Lesson Title: In Defense of Liberty: The Magna Carta in the American Revolution, Grade Band: 9 – 12
Through careful examination of an image of a 1775 Massachusetts thirty-shilling note from the Smithsonian's National Museum of American History collections, students will discover the reason Paul Revere featured the Magna Carta (1215) on the currency he designed, and the symbolic importance the document had for American colonists fighting for their "just rights and liberties" as Englishmen.
- Why did colonists believe that they were entitled to certain absolute rights?
- How did Paul Revere portray that sentiment in his design for the 1775 Massachusetts shilling note?
After completing this lesson, students will be able to demonstrate understanding of the role the Magna Carta played in the colonists' defense of their rights as Englishmen and, ultimately, justification for the American Revolution. Students will:
- Identify the 1775 Massachusetts "sword-in-hand" thirty-shilling note as a form of currency and a historical object created in the 18th century, through the use of guided examination.
- List the seven key visual elements of the Massachusetts sword-in-hand shilling note and explain the significance of each.
- Formulate an initial hypothesis regarding the meaning of the visual elements on the object.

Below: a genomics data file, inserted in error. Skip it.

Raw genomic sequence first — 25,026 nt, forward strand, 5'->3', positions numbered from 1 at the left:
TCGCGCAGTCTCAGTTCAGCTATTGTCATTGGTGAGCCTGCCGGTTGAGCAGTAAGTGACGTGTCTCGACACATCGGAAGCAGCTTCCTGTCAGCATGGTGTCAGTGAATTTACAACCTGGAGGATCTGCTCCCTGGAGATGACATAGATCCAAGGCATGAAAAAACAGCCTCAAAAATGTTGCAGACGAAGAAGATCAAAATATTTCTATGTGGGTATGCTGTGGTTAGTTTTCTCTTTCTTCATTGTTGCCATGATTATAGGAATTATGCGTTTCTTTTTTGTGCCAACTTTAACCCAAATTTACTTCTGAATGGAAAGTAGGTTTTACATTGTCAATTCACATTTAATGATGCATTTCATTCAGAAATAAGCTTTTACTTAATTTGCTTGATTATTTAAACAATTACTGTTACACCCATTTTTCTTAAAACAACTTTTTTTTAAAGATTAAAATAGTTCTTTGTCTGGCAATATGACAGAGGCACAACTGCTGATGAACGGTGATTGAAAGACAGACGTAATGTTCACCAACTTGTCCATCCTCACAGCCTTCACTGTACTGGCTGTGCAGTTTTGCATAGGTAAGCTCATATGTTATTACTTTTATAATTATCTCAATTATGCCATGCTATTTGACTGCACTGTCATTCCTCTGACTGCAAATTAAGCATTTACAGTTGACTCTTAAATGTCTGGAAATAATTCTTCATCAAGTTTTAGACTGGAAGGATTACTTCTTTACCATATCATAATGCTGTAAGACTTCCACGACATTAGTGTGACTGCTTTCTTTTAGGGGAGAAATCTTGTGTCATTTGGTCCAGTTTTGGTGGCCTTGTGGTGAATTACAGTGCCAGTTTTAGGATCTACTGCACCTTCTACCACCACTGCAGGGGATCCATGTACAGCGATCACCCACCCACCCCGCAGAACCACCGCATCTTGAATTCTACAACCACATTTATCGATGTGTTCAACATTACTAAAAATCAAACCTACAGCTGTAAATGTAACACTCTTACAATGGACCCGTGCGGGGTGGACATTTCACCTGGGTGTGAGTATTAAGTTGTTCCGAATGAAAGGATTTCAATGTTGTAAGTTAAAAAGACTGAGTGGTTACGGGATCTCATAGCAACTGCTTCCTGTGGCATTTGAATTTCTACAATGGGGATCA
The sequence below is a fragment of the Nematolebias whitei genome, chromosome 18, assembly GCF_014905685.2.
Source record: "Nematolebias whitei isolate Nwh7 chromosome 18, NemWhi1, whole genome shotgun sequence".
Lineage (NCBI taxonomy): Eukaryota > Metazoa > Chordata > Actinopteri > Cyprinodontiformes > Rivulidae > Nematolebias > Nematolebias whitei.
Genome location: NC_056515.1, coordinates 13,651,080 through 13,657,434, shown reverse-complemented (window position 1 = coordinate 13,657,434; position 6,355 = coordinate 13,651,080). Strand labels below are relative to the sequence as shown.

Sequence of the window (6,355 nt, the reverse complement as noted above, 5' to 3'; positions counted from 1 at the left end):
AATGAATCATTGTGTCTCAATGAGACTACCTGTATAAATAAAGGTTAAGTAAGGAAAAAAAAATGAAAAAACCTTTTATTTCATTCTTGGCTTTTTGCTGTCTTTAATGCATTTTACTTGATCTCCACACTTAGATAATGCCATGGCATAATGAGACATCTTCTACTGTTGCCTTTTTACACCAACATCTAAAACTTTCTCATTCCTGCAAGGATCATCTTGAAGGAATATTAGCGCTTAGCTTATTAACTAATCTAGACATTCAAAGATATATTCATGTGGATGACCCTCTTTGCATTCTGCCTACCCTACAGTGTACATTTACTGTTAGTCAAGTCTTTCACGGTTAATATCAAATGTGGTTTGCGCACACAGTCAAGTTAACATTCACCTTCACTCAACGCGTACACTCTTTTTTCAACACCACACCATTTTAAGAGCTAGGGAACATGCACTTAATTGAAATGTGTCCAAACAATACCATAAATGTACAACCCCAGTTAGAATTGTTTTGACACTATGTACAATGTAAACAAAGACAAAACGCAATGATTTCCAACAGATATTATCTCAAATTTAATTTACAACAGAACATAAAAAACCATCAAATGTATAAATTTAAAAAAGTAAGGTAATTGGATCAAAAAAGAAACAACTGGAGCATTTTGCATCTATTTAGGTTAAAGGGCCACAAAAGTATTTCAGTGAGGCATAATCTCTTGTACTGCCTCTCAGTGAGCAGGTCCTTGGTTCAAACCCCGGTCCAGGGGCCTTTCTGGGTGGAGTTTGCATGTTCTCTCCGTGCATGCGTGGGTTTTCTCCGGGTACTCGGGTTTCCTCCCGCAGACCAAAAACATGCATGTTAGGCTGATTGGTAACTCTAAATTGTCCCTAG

- Place the Massachusetts "sword-in-hand" shilling in historical context using a chronology listing major events between 1763, the end of the French and Indian War, and December 1775.
- Analyze one of three documents created by the Continental Congress: the Articles of Association (1774), Causes and Necessity of Taking Up Arms (1775), and Response to King George III's Proclamation of Rebellion (1775).
- Refine their original hypothesis regarding the visual elements used on the object.
Preparing to Teach this Lesson
Since 1607, the colonies in North America had flourished. Britain had been content to leave the day-to-day administration of local government to its royal governors and to the colonies' own English-style representative legislatures, common-law jury courts, and local militias.
Following its victory in the French and Indian War in 1763, Britain looked anew at its imperial responsibilities. Parliament decided to secure its expanded American empire with British troops. English commoners paid taxes to support Britain's powerful army and navy and finance its war debt; it seemed fair that colonists should pay too.
The British government began to enact and execute taxes and other binding laws without deference to colonial governments or popular consent; see, for example, the Sugar Act (1764), Stamp Act (1765), Declaratory Act (1766), and Townshend Acts (1767). Colonists objected, citing their rights as Englishmen.
These rights—first enumerated in 1215 in the Magna Carta, then expanded and codified in English common law—were principally the rights of personal security, personal liberty, and private property. Colonists believed they were entitled to these rights. As Samuel Adams, the revolutionary leader from Massachusetts wrote in 1772: